As I write this, a tear is running down my cheek.
I’ve gotten choked up several times since I first logged into Facebook yesterday afternoon.
The vibrant colors in my news feed were literally jumping out at me. Many of my friends were changing their profile pictures to a photo of a red square with a pink equal sign or to a red heart with a white equal sign. Others were posting memes about their support for marriage equality. Even more friends were hitting the “like” button on those posts.
As the U.S. Supreme Court heard arguments on the ban on same-sex marriage yesterday and hears more about the federal Defense of Marriage Act today, I am feeling a sense of hope.
My sense of hope has little to do with my expectations regarding what the Justices will eventually decide and everything to do with the hearts of Americans.
For the past few years, I’ve been worried that too many of us have become focused on our own needs rather than on meeting the needs of others. I’ve been worried that we are becoming more judgmental and less caring. And I’ve been worried we’ve become a nation of haters.
Yesterday, that changed. I saw friend after friend showing support for the right of same-sex couples to marry. Most of these friends are straight, and all of them were fighting for a cause greater than themselves.
To quote one of them, “the amount of red equal signs all over my wall is BREATHTAKING!!! WOW everyone!!!”
Sure there were dissenters who were arguing that homosexuality is a sin or that children of same-sex couples are at a disadvantage, but their claims were dwarfed by the number of people who declared that love is always better than hate. That’s the message I’ve always tried to teach my children.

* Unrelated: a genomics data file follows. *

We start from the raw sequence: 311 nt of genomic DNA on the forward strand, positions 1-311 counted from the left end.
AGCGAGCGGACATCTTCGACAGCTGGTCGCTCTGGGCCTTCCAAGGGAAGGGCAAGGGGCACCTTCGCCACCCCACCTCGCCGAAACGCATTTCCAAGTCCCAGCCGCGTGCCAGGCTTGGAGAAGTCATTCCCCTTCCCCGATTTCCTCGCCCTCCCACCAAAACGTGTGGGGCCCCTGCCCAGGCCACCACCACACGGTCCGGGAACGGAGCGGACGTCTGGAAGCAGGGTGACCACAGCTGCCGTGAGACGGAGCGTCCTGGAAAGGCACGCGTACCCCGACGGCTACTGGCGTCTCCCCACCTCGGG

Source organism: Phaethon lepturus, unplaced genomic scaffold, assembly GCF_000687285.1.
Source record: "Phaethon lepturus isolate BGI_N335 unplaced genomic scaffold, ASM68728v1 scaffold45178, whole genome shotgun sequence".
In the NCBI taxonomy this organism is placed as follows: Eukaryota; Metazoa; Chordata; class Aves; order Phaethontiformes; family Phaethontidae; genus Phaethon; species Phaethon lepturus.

A few years ago, while on vacation in Cape Cod, my family went whale watching. After our boat docked, we spent time walking around Provincetown, Massachusetts.
I’ve been told that Provincetown has the highest concentration of same-sex couple households of any zip code in the United States, and I believe it. Men held hands with men as they walked down the street. A lesbian couple snuggled as they stood behind us in line for ice cream. And my children never asked a question or stared.
At that moment, I felt that, despite all my parenting blunders, I’d done something right. My hopes were once again confirmed yesterday evening when my 11 year-old daughter told me that she’d seen a report about the Supreme Court hearings on Channel One News at school. She said some of her fellow classmates expressed their dislike of gay marriage, but my daughter’s reaction to their comments was, ”Who cares? It’s their lives. They have a right to be happy too.”
I’m not sure that any decision by the Supreme Court can influence attitudes about same-sex relationships and ensure acceptance. I am positive that caring and supportive Americans, especially those of my children’s generation, will.
If that’s not reason to indulge myself in a few tears of joy, I don’t know what is.